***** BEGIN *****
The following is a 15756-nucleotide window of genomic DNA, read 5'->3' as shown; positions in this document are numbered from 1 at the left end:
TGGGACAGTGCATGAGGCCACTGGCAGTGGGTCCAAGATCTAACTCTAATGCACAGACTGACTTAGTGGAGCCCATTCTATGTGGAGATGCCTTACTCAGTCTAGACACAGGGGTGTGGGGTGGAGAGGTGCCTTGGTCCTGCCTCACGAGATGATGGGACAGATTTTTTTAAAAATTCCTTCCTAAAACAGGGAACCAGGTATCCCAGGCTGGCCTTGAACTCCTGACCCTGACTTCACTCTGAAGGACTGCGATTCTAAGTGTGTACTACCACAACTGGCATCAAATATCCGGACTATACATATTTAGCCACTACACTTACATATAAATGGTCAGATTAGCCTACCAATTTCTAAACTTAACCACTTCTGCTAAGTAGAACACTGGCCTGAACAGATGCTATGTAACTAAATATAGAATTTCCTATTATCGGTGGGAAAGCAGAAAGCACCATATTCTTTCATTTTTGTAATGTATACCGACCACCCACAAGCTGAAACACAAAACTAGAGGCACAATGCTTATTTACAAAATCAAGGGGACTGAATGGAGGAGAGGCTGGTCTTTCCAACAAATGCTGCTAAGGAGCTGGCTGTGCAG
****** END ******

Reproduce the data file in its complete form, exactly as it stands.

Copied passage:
The following is a 15756-nucleotide window of genomic DNA, read 5'->3' as shown; positions in this document are numbered from 1 at the left end:
TGGGACAGTGCATGAGGCCACTGGCAGTGGGTCCAAGATCTAACTCTAATGCACAGACTGACTTAGTGGAGCCCATTCTATGTGGAGATGCCTTACTCAGTCTAGACACAGGGGTGTGGGGTGGAGAGGTGCCTTGGTCCTGCCTCACGAGATGATGGGACAGATTTTTTTAAAAATTCCTTCCTAAAACAGGGAACCAGGTATCCCAGGCTGGCCTTGAACTCCTGACCCTGACTTCACTCTGAAGGACTGCGATTCTAAGTGTGTACTACCACAACTGGCATCAAATATCCGGACTATACATATTTAGCCACTACACTTACATATAAATGGTCAGATTAGCCTACCAATTTCTAAACTTAACCACTTCTGCTAAGTAGAACACTGGCCTGAACAGATGCTATGTAACTAAATATAGAATTTCCTATTATCGGTGGGAAAGCAGAAAGCACCATATTCTTTCATTTTTGTAATGTATACCGACCACCCACAAGCTGAAACACAAAACTAGAGGCACAATGCTTATTTACAAAATCAAGGGGACTGAATGGAGGAGAGGCTGGTCTTTCCAACAAATGCTGCTAAGGAGCTGGCTGTGCAG